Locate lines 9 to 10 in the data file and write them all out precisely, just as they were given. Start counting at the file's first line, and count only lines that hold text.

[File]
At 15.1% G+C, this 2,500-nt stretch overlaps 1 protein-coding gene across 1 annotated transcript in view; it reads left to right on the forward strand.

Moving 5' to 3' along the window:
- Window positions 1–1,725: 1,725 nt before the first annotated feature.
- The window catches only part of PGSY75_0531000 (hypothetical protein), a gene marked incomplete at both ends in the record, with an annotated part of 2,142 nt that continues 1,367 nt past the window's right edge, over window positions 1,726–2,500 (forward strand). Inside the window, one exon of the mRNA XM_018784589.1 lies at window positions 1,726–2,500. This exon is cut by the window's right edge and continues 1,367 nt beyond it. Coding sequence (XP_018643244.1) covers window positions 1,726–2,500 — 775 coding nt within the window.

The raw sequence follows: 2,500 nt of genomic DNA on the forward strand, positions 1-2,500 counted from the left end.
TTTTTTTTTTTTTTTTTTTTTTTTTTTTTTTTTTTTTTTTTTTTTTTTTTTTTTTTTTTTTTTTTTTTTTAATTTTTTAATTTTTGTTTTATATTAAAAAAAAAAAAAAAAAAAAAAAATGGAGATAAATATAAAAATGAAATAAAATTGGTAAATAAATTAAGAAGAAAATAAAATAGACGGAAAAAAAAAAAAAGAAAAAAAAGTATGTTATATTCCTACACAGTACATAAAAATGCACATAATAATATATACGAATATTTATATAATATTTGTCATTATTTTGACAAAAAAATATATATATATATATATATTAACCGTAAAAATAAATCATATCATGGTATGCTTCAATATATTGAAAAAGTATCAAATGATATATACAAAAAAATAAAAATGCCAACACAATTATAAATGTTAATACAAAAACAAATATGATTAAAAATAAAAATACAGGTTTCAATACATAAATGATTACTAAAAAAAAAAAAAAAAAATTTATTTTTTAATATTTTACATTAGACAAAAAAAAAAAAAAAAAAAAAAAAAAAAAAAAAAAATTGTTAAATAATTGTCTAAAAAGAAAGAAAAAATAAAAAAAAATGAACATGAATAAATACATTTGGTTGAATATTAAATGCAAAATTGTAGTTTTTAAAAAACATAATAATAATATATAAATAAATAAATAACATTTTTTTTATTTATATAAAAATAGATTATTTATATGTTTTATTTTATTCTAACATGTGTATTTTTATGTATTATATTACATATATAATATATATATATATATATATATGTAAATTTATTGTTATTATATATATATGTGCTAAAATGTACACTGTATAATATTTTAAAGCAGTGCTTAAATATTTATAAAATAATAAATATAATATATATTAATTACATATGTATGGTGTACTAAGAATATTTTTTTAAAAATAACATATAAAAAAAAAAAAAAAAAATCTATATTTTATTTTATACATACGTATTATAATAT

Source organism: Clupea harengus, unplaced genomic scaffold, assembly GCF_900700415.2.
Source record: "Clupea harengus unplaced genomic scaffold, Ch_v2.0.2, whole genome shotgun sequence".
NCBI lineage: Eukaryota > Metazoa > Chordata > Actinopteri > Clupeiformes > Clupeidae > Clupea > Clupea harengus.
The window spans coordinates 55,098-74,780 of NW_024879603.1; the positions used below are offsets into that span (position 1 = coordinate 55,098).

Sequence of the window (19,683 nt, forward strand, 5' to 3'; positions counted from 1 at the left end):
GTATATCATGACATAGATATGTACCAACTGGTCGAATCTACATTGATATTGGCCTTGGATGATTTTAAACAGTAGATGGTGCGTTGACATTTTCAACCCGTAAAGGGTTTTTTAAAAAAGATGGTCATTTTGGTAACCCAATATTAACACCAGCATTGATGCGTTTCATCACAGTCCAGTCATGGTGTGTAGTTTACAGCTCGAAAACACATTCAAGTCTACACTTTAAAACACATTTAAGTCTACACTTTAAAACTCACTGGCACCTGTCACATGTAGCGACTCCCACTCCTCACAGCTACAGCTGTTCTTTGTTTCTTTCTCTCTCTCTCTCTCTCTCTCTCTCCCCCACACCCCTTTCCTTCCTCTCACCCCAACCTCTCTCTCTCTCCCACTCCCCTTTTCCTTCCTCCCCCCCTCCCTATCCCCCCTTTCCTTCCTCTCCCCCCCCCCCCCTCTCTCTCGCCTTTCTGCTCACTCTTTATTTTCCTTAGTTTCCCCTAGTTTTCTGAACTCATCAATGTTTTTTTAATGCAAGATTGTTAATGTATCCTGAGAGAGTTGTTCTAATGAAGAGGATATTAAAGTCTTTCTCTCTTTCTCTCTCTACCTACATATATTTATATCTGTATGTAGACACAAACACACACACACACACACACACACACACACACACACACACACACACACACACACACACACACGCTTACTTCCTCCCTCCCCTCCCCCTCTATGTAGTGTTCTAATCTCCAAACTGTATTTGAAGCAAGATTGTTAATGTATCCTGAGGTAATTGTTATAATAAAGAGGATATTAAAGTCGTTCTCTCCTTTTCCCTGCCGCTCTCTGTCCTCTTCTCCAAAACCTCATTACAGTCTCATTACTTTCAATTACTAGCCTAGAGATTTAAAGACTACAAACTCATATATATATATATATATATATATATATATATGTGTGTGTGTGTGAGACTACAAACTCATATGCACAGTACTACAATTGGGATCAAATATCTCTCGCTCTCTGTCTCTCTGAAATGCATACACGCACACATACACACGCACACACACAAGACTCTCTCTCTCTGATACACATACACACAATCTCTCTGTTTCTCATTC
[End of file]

NCBI lineage: Eukaryota > Metazoa > Chordata > Actinopteri > Clupeiformes > Clupeidae > Clupea > Clupea harengus.
The window spans coordinates 55,098-74,780 of NW_024879603.1; the positions used below are offsets into that span (position 1 = coordinate 55,098).